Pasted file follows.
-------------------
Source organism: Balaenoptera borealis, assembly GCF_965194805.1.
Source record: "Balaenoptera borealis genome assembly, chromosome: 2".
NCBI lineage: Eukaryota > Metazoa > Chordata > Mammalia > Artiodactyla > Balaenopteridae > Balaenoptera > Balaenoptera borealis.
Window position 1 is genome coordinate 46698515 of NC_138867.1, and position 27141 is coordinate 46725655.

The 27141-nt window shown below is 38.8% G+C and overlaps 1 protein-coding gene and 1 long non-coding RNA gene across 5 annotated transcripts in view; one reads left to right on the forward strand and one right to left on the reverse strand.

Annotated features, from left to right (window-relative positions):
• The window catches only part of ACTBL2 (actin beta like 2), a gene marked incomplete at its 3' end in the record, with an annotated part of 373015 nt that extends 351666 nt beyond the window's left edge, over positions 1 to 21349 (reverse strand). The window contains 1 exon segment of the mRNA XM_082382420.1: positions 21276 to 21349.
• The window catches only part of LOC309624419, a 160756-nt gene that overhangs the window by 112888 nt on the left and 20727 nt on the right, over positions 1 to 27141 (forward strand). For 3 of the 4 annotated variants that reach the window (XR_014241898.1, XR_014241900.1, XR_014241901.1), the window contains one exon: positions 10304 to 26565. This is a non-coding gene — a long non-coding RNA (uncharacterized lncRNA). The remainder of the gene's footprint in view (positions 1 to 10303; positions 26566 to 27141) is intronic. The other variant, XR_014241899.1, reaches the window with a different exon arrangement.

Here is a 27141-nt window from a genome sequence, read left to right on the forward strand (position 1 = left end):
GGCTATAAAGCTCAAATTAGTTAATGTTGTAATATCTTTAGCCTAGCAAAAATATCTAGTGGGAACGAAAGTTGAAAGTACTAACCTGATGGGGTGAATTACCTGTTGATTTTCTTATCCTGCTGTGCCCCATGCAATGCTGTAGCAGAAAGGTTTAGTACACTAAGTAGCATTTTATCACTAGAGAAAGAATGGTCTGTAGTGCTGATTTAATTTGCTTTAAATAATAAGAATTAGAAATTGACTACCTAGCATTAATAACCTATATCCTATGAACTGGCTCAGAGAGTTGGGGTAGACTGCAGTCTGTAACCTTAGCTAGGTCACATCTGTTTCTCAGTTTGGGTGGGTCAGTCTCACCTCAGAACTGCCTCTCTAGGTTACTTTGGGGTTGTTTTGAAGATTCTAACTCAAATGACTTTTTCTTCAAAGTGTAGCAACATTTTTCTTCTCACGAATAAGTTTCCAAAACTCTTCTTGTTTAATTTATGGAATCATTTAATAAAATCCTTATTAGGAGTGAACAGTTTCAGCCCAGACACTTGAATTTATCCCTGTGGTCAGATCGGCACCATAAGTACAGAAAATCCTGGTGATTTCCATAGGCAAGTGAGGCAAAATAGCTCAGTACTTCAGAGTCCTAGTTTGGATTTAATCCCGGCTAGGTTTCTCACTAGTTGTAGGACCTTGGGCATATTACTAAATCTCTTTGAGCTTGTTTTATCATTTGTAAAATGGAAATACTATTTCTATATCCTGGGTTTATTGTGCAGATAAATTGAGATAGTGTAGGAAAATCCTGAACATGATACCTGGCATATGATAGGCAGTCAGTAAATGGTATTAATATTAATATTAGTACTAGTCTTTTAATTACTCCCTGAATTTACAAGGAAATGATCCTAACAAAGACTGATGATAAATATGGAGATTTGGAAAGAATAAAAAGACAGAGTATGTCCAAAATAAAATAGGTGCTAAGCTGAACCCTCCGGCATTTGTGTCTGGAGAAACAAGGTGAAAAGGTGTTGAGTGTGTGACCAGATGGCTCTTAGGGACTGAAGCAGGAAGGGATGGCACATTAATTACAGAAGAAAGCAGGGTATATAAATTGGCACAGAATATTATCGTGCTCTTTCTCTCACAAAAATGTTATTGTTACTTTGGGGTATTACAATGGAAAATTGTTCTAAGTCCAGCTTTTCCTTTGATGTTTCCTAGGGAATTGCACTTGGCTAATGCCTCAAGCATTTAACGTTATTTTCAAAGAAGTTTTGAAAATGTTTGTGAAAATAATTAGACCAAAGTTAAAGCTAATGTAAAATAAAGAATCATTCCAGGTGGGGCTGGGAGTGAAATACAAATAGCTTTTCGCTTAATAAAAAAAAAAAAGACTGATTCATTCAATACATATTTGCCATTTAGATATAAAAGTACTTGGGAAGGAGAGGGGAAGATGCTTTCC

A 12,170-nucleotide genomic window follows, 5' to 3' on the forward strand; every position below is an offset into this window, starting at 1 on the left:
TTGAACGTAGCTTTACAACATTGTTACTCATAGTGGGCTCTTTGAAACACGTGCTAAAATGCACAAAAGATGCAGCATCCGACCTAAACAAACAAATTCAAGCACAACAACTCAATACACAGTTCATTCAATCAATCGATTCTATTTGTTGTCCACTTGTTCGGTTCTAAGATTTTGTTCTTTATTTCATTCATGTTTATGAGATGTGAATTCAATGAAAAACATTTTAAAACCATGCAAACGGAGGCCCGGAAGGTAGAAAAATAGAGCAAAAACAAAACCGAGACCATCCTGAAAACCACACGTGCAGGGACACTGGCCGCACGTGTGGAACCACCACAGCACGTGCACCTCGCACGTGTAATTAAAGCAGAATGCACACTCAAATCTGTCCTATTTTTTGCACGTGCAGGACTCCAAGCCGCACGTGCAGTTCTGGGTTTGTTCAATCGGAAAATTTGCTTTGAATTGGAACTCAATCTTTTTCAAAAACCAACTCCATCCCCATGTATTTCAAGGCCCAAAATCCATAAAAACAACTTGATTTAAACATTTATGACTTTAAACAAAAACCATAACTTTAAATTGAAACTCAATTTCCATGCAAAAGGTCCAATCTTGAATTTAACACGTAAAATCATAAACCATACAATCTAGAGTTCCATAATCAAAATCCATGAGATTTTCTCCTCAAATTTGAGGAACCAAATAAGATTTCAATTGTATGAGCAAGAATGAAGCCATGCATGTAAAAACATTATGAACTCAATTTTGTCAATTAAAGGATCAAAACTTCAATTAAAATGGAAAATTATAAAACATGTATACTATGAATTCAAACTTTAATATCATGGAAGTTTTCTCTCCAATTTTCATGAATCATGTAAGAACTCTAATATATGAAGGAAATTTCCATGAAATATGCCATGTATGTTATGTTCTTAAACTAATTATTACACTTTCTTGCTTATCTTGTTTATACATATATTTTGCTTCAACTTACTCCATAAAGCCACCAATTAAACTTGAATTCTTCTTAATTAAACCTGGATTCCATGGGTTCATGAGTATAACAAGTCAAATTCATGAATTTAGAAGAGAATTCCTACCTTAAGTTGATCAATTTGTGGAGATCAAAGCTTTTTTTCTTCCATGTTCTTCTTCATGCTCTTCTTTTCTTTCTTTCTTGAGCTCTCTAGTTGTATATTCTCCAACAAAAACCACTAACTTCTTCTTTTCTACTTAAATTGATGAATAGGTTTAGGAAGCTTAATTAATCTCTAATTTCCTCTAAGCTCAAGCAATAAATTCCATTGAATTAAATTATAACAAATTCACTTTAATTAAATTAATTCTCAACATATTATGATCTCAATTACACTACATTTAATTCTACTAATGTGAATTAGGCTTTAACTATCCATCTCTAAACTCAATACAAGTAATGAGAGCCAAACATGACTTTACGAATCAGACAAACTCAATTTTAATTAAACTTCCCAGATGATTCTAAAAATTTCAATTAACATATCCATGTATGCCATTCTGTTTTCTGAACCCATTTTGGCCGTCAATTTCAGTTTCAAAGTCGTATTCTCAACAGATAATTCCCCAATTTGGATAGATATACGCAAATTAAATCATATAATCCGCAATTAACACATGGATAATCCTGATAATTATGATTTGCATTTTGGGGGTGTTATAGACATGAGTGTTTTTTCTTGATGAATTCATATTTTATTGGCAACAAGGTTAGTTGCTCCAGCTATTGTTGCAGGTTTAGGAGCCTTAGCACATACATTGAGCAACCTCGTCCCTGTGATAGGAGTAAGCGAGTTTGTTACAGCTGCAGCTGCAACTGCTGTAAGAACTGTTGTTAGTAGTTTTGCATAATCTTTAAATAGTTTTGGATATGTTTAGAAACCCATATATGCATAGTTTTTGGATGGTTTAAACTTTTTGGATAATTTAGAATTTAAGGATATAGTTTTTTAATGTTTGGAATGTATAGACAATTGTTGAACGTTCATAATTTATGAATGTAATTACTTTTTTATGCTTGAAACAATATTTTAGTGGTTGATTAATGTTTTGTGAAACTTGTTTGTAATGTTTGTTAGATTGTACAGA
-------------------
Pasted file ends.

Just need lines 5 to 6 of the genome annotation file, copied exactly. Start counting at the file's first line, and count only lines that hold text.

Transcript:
The 27141-nt window shown below is 38.8% G+C and overlaps 1 protein-coding gene and 1 long non-coding RNA gene across 5 annotated transcripts in view; one reads left to right on the forward strand and one right to left on the reverse strand.

Annotated features, from left to right (window-relative positions):